Deutsche Bank gets it wrong - Real Estate Prices are Not Overvalued by 60%
In December Deutsche Bank released a report of the world’s most overvalued real estate markets and toping the listing was Canada which they estimated was 60% overvalued.
From the Wall Street Journal:
Based on their analysis, anyone in the market for property might want to avoid Toronto or Vancouver.
Last week economists lined up to highlight problems with Deutsche Bank’s methodology, specifically the data behind the house price to rent ratio they used to assess how overvalued the real estate market is. The theory is that in a balanced market house prices should be appreciating at a similar rate to rents, when houses are appreciating faster than rents the market might be overvalued. It turns out that the rent data Deutsche Bank used as part of their analysis understates actual rents because the data is quality adjusted.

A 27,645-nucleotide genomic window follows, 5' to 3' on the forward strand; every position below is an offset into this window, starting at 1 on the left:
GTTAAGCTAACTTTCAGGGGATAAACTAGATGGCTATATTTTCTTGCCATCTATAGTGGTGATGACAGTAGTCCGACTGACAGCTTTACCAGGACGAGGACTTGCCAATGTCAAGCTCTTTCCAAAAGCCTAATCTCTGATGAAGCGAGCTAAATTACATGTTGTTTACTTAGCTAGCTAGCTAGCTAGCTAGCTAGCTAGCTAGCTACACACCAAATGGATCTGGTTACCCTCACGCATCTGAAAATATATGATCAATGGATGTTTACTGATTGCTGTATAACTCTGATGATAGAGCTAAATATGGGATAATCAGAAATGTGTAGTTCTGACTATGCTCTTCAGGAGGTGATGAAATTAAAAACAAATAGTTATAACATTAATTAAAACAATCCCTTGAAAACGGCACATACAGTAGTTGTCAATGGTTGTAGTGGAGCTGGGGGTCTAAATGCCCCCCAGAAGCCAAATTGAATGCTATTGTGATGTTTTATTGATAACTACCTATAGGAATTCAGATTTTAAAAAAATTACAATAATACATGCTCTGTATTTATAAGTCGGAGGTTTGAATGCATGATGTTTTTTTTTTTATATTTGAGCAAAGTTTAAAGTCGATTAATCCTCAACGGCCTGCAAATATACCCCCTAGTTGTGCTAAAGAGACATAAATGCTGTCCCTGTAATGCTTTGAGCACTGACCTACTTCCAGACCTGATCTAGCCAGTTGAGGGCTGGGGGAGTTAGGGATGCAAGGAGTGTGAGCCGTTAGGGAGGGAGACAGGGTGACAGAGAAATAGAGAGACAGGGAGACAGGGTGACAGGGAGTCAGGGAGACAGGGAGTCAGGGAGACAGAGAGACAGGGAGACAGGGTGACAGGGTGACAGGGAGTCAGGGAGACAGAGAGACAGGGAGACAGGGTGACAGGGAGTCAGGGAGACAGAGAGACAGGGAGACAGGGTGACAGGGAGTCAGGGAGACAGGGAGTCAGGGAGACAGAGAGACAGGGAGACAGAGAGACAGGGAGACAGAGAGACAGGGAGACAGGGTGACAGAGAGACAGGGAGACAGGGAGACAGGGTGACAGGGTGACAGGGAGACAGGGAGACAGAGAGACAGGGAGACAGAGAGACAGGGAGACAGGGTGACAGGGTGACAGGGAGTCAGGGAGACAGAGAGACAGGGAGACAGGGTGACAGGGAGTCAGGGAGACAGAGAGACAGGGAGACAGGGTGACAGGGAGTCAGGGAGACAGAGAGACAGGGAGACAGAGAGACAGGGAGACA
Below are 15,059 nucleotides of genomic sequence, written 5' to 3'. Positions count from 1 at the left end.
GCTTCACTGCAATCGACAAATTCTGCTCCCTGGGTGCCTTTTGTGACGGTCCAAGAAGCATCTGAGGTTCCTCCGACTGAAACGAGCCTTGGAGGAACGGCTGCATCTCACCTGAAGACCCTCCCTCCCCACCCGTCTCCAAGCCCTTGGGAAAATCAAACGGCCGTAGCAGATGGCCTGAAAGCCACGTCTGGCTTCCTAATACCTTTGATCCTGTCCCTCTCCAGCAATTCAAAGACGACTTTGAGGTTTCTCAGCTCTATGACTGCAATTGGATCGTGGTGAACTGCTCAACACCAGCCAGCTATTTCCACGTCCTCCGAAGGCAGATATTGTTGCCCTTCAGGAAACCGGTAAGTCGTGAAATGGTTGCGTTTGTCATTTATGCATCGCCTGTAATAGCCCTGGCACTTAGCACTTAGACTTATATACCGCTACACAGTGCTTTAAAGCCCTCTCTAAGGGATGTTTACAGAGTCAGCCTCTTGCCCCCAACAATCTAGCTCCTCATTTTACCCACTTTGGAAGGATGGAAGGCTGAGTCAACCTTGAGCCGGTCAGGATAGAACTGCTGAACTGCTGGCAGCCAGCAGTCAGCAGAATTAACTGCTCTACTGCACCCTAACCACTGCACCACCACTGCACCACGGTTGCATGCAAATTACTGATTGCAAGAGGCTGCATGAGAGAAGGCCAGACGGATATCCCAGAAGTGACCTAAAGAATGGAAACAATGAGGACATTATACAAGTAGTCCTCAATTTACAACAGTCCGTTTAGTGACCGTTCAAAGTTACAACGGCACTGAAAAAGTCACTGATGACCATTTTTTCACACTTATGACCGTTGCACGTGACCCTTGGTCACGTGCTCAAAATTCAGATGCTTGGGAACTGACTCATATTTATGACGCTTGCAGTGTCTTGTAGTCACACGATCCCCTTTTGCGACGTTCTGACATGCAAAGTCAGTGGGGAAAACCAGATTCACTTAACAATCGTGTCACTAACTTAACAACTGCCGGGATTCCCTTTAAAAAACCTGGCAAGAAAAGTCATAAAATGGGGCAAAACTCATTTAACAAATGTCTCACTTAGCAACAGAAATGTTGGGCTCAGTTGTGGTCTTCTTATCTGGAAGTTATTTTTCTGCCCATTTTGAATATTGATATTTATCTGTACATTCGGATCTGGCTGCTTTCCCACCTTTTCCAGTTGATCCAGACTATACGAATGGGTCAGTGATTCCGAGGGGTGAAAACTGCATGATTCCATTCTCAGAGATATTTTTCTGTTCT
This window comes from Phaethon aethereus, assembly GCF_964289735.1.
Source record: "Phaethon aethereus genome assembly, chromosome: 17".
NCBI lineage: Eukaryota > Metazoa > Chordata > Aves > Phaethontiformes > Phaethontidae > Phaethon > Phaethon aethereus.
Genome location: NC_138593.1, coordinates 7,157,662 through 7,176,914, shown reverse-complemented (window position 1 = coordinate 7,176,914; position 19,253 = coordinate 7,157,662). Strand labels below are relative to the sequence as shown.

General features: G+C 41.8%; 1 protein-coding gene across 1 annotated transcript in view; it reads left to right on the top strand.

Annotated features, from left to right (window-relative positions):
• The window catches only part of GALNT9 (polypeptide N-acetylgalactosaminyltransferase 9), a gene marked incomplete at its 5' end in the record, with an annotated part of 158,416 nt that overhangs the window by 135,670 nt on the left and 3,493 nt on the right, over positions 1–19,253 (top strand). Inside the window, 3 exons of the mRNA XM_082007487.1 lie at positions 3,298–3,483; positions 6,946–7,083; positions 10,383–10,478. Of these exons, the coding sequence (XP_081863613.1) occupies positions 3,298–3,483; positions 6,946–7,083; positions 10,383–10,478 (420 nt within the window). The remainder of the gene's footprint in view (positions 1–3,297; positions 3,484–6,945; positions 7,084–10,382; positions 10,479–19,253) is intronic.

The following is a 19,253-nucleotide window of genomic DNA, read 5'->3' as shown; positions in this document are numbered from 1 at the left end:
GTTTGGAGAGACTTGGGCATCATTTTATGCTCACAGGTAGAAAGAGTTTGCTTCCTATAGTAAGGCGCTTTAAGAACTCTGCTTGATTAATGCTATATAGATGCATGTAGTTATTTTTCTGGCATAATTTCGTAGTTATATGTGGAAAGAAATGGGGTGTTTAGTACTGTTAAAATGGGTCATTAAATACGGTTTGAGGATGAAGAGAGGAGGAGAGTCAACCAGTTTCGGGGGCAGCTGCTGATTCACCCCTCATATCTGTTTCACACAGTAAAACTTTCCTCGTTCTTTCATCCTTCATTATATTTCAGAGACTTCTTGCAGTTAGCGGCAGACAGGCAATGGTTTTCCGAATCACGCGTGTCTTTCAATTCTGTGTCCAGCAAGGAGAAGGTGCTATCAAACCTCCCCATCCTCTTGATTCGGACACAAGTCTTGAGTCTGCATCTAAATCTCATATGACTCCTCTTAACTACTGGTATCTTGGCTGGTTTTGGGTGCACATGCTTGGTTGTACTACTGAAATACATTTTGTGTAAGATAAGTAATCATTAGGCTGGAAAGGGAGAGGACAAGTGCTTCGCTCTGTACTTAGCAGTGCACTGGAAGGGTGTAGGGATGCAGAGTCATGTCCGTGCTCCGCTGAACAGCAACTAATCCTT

In the case of Toronto, the quality adjustment has the effect of assuming that all renters are renting apartments in the old stock of purpose built apartment buildings. It ignores the fact that virtually all the new rental apartments coming on the market in Toronto have been in condominiums which are 40-50% more expensive than apartments in traditional apartment buildings.
Two years ago I wrote a more detailed post titled Analysing Toronto's real estate market: how can so many be so wrong where I talked about the problems with using this kind of data to analyze Toronto’s real estate market.
We are not going to see 70,000 condo completions over the next 2 years
TD Bank released a report last week forecasting an 8% decline in condo prices over the next two years.
One of the key factors behind TD’s forecast is this observation:
“the high-rise segment is facing excess supply as some 70,000 units are completed over 2014 and 2015.”
The above observation appears to be based on the following data from Realnet showing scheduled condo completions over the next four years.
Anyone who keeps a close eye on Toronto’s real estate market knows that there are a couple of reasons why we are not going to see 70,000 condo completions over the next two years, even though the above Realnet chart suggests we might.